ARCHITECTURE RENDEZ-VOUS Indo-French perspectives, 25-30 September 2011

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Garden in Aramon, © Pascal Cribier, French Landscape Architect

Indo-French perspectives

25-30 September 2011

Architecture Rendez-vous is France’s dialogue with the architectural domain in India in a contemporary context, the renewal of a relationship forged by Le Corbusier and Pierre Jeanneret and even earlier. The French experience in architecture in a global scenario was showcased in New Delhi all week from 24-30 September, mainly at the Visual Arts and Open Palm Court galleries of the India Habitat Centre.

The main focus of the week-long action revolved around three exhibitions, one on the landscape architecture of Pascal Cribier, a second featuring French architects overseas who were part of the Grand Prix AFEX 2010 and a third exhibition which presented the work of 14 architects and landscapists, all laureates of the 2009-2010 edition of the “New Albums of Young Architects and Landscapists” 2009-2010.

Sushmit Ghosh and Rintu Thomas’ film, Dilli aptly launched the architecture week in the city through the story of the city. Eminent Indian architect and Chairperson of the Delhi Urban Arts Commission, Mr. Raj Rewal opened the week and shared his experiences of having worked in France and the increasing space for such exchanges in the architectural scenario in the country.

The following two days were replete with film screenings, both Indian and French, fiction and documentaries. The popular film, Dhobi Ghat was viewed in a new light and was included in the festival around architecture since architecture is not only about buildings; architectural objects are full of the life of the people who inhabit them. The architectural diversity within a city is also an indicator of the social diversity of the various areas of the city. Moreover, every human space is appropriated, filmed with the memories of the inhabitant, and the memory of the entire city. The French Embassy wanted to include this fiction since it was an artistic vision of a town.

Three other documentaries were screened the following, including portraits of Jean Nouvel and Paul Andreu, thereby introducing to the audiences two major figures of Architecture in France. One could have chosen more recent films on the latest projects of two famous and prolific architects, but instead, the festival showcased portraits in order to be able to focus on the intimacy & the professional life of these “artists” along with a personal analysis of their masterpieces.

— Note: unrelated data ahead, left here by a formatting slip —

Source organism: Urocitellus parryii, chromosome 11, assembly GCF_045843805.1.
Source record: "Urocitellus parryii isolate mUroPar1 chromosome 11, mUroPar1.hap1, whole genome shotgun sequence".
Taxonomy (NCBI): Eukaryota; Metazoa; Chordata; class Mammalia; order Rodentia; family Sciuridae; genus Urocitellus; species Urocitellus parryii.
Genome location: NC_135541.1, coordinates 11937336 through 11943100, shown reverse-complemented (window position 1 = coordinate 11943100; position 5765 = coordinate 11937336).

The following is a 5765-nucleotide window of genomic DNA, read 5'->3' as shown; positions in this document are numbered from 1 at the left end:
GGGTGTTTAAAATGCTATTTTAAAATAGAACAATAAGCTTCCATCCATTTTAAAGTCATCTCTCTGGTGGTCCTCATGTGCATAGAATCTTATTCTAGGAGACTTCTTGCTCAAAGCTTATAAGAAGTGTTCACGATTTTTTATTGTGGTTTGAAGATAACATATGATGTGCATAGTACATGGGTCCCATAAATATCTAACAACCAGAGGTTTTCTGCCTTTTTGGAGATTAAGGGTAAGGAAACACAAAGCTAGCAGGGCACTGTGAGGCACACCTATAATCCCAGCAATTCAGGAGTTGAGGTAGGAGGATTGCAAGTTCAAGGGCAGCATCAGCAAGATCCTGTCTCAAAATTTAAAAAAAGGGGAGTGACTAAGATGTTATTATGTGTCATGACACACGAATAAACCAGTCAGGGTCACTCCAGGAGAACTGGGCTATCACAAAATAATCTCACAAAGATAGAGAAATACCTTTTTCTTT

Avijit Mukul Kishore’s Vertical City, was screened in between to illustrate the deep social impact of architecture. Whereas high buildings worked well in France, at least for a while, here in Mumbai according to the film director, the same experience seems to have misfired. As the film director says, “Vertical City is a visual essay on the architecture of a dystopia”.

Two conversations were showcased during the week each of them sharing varied nuances related to the profession and the practice. In a first talk, curated by architect-author-film maker Jagan Shah, was shared the works of French architects working in India: French architect from Auroville, Mr. Satprem Maini’s simplistic, elegant, economic approach juxtaposed with Stephane Paumier’s more urbane, bold and innovative approach, each experimental and dynamic in their own way. The conversation brought out the challenges of contemporary architectural practice, and the specific issues of how architecture defines or erases national identities and upholds collective traditions, be they of community, an individual or a profession.